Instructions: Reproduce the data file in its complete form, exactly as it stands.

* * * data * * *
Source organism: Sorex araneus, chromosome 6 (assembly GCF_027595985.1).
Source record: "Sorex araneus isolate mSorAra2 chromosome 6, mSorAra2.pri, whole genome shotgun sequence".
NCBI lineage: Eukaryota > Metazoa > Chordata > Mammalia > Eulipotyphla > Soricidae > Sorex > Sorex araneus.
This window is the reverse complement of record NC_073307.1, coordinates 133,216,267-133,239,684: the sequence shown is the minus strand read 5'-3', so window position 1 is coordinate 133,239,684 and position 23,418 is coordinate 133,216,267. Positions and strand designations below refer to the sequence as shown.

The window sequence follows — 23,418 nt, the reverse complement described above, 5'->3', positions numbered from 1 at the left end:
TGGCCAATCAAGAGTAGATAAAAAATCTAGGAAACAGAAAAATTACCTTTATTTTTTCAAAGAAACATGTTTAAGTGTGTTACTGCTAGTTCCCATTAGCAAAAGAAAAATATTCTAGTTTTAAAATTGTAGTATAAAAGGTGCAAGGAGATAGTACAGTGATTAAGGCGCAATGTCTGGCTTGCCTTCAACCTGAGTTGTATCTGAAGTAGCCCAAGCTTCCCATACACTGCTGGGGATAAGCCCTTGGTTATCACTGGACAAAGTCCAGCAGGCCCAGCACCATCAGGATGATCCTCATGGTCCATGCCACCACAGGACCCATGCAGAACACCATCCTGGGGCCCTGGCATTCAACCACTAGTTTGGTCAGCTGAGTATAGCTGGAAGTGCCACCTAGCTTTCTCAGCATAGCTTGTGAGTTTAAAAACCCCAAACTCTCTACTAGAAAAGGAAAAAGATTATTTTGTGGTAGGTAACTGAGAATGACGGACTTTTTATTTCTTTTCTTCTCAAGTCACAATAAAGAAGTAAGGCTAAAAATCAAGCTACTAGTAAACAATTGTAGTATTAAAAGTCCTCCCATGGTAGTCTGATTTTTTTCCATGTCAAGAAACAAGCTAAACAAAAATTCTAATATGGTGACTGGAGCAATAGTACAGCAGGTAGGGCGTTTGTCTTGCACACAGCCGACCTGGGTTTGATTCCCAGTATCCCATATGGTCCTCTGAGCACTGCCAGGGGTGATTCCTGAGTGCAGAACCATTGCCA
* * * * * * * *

Source organism: Sorex araneus, chromosome 6 (assembly GCF_027595985.1).
Source record: "Sorex araneus isolate mSorAra2 chromosome 6, mSorAra2.pri, whole genome shotgun sequence".
NCBI lineage: Eukaryota > Metazoa > Chordata > Mammalia > Eulipotyphla > Soricidae > Sorex > Sorex araneus.
This window is the reverse complement of record NC_073307.1, coordinates 133,216,267-133,239,684: the sequence shown is the minus strand read 5'-3', so window position 1 is coordinate 133,239,684 and position 23,418 is coordinate 133,216,267. Positions and strand designations below refer to the sequence as shown.

The window sequence follows — 23,418 nt, the reverse complement described above, 5'->3', positions numbered from 1 at the left end:
TGGCCAATCAAGAGTAGATAAAAAATCTAGGAAACAGAAAAATTACCTTTATTTTTTCAAAGAAACATGTTTAAGTGTGTTACTGCTAGTTCCCATTAGCAAAAGAAAAATATTCTAGTTTTAAAATTGTAGTATAAAAGGTGCAAGGAGATAGTACAGTGATTAAGGCGCAATGTCTGGCTTGCCTTCAACCTGAGTTGTATCTGAAGTAGCCCAAGCTTCCCATACACTGCTGGGGATAAGCCCTTGGTTATCACTGGACAAAGTCCAGCAGGCCCAGCACCATCAGGATGATCCTCATGGTCCATGCCACCACAGGACCCATGCAGAACACCATCCTGGGGCCCTGGCATTCAACCACTAGTTTGGTCAGCTGAGTATAGCTGGAAGTGCCACCTAGCTTTCTCAGCATAGCTTGTGAGTTTAAAAACCCCAAACTCTCTACTAGAAAAGGAAAAAGATTATTTTGTGGTAGGTAACTGAGAATGACGGACTTTTTATTTCTTTTCTTCTCAAGTCACAATAAAGAAGTAAGGCTAAAAATCAAGCTACTAGTAAACAATTGTAGTATTAAAAGTCCTCCCATGGTAGTCTGATTTTTTTCCATGTCAAGAAACAAGCTAAACAAAAATTCTAATATGGTGACTGGAGCAATAGTACAGCAGGTAGGGCGTTTGTCTTGCACACAGCCGACCTGGGTTTGATTCCCAGTATCCCATATGGTCCTCTGAGCACTGCCAGGGGTGATTCCTGAGTGCAGAACCATTGCCA